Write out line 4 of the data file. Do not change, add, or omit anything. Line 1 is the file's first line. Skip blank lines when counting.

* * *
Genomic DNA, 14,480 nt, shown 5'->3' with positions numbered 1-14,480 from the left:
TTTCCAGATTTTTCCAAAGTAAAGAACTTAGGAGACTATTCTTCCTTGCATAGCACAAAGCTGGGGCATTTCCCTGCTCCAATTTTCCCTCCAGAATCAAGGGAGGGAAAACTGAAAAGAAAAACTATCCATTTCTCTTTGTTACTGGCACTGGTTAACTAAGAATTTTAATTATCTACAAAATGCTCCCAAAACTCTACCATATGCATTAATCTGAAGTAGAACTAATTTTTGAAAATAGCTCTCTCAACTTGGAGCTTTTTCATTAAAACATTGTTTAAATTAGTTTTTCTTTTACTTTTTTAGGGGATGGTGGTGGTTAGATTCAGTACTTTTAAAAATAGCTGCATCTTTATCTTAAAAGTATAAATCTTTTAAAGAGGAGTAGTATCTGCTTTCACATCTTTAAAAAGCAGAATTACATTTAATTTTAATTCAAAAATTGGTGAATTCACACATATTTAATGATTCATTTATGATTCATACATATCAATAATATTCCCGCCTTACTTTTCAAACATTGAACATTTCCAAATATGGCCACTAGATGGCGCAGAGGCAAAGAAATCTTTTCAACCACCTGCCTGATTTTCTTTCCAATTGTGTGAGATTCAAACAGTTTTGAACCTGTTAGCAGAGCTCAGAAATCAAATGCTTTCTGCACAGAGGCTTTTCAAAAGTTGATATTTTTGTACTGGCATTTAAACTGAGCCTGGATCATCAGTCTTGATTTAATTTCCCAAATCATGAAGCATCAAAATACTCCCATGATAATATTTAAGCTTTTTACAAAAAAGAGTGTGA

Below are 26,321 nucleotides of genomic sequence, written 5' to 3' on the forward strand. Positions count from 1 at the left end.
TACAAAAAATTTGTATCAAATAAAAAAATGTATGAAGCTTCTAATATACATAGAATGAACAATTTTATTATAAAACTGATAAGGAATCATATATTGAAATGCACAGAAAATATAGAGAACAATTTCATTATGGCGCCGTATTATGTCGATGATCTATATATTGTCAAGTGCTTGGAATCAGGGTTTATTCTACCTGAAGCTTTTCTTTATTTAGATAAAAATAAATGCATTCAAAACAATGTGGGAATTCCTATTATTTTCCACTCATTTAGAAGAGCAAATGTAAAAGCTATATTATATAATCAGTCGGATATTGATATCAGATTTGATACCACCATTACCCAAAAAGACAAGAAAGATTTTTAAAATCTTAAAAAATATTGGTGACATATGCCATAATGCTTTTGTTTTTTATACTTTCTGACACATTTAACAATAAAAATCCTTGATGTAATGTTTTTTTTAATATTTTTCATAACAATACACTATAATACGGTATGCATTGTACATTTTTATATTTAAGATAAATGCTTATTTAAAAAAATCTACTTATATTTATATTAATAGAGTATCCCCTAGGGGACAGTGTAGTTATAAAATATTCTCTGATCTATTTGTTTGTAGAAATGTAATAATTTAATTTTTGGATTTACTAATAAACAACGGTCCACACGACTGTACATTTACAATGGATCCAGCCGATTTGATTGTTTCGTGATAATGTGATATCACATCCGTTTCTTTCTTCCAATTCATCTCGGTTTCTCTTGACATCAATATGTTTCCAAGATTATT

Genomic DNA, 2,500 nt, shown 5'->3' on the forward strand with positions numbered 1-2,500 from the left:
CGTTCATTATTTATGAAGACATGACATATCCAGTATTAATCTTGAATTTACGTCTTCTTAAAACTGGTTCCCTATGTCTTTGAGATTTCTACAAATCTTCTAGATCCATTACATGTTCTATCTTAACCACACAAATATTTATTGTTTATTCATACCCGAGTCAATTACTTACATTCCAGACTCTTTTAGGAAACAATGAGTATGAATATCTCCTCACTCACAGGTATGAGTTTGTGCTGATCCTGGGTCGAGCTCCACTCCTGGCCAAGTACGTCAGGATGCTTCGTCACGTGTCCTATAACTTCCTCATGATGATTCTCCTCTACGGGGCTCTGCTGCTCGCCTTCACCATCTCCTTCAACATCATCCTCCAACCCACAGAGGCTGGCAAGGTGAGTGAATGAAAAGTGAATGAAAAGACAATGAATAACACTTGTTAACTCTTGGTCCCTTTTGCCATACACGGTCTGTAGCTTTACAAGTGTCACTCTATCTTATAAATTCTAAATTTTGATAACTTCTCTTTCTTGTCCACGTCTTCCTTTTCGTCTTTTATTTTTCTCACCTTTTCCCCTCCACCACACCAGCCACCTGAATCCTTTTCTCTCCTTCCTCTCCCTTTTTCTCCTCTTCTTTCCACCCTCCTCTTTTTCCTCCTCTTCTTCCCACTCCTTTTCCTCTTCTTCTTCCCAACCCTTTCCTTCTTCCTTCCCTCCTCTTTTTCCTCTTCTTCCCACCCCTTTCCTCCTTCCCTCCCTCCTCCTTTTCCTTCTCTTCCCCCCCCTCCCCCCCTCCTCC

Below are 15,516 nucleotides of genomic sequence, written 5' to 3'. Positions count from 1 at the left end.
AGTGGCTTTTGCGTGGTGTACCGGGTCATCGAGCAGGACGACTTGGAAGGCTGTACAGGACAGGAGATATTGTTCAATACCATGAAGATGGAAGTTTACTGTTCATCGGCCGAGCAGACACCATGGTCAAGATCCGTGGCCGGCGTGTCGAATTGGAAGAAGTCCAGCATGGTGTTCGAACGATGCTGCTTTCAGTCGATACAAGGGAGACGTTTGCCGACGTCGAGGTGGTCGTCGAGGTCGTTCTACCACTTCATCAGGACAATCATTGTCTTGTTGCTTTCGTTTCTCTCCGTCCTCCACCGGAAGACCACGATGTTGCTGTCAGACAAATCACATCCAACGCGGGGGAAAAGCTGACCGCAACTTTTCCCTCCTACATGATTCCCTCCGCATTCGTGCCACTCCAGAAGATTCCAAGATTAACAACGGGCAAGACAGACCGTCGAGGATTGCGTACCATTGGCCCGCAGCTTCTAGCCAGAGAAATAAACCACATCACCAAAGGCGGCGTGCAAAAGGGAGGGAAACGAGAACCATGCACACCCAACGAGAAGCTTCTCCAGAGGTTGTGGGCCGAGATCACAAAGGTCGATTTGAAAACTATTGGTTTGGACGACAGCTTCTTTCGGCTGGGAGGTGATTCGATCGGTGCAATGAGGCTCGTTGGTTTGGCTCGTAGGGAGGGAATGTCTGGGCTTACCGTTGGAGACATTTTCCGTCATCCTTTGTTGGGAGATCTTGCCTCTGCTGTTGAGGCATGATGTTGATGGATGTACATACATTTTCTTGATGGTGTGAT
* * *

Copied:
TACAAAAAATTTGTATCAAATAAAAAAATGTATGAAGCTTCTAATATACATAGAATGAACAATTTTATTATAAAACTGATAAGGAATCATATATTGAAATGCACAGAAAATATAGAGAACAATTTCATTATGGCGCCGTATTATGTCGATGATCTATATATTGTCAAGTGCTTGGAATCAGGGTTTATTCTACCTGAAGCTTTTCTTTATTTAGATAAAAATAAATGCATTCAAAACAATGTGGGAATTCCTATTATTTTCCACTCATTTAGAAGAGCAAATGTAAAAGCTATATTATATAATCAGTCGGATATTGATATCAGATTTGATACCACCATTACCCAAAAAGACAAGAAAGATTTTTAAAATCTTAAAAAATATTGGTGACATATGCCATAATGCTTTTGTTTTTTATACTTTCTGACACATTTAACAATAAAAATCCTTGATGTAATGTTTTTTTTAATATTTTTCATAACAATACACTATAATACGGTATGCATTGTACATTTTTATATTTAAGATAAATGCTTATTTAAAAAAATCTACTTATATTTATATTAATAGAGTATCCCCTAGGGGACAGTGTAGTTATAAAATATTCTCTGATCTATTTGTTTGTAGAAATGTAATAATTTAATTTTTGGATTTACTAATAAACAACGGTCCACACGACTGTACATTTACAATGGATCCAGCCGATTTGATTGTTTCGTGATAATGTGATATCACATCCGTTTCTTTCTTCCAATTCATCTCGGTTTCTCTTGACATCAATATGTTTCCAAGATTATT